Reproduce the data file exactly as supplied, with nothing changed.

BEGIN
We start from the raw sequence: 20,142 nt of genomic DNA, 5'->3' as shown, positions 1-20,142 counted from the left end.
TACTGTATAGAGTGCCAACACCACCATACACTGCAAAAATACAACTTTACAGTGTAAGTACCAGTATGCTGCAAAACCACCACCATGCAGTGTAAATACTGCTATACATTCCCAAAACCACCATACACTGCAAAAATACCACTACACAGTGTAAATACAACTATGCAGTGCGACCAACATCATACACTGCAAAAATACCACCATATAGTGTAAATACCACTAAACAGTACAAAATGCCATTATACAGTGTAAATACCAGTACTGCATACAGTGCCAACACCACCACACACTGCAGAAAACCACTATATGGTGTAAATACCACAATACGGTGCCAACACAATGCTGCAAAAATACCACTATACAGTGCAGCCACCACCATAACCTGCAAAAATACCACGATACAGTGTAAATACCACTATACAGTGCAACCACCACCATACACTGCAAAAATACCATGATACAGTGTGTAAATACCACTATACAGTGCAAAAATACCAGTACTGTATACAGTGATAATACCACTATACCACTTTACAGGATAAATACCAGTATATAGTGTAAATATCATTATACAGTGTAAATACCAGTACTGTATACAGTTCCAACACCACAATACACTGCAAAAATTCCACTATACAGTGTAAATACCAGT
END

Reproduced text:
We start from the raw sequence: 20,142 nt of genomic DNA, 5'->3' as shown, positions 1-20,142 counted from the left end.
TACTGTATAGAGTGCCAACACCACCATACACTGCAAAAATACAACTTTACAGTGTAAGTACCAGTATGCTGCAAAACCACCACCATGCAGTGTAAATACTGCTATACATTCCCAAAACCACCATACACTGCAAAAATACCACTACACAGTGTAAATACAACTATGCAGTGCGACCAACATCATACACTGCAAAAATACCACCATATAGTGTAAATACCACTAAACAGTACAAAATGCCATTATACAGTGTAAATACCAGTACTGCATACAGTGCCAACACCACCACACACTGCAGAAAACCACTATATGGTGTAAATACCACAATACGGTGCCAACACAATGCTGCAAAAATACCACTATACAGTGCAGCCACCACCATAACCTGCAAAAATACCACGATACAGTGTAAATACCACTATACAGTGCAACCACCACCATACACTGCAAAAATACCATGATACAGTGTGTAAATACCACTATACAGTGCAAAAATACCAGTACTGTATACAGTGATAATACCACTATACCACTTTACAGGATAAATACCAGTATATAGTGTAAATATCATTATACAGTGTAAATACCAGTACTGTATACAGTTCCAACACCACAATACACTGCAAAAATTCCACTATACAGTGTAAATACCAGT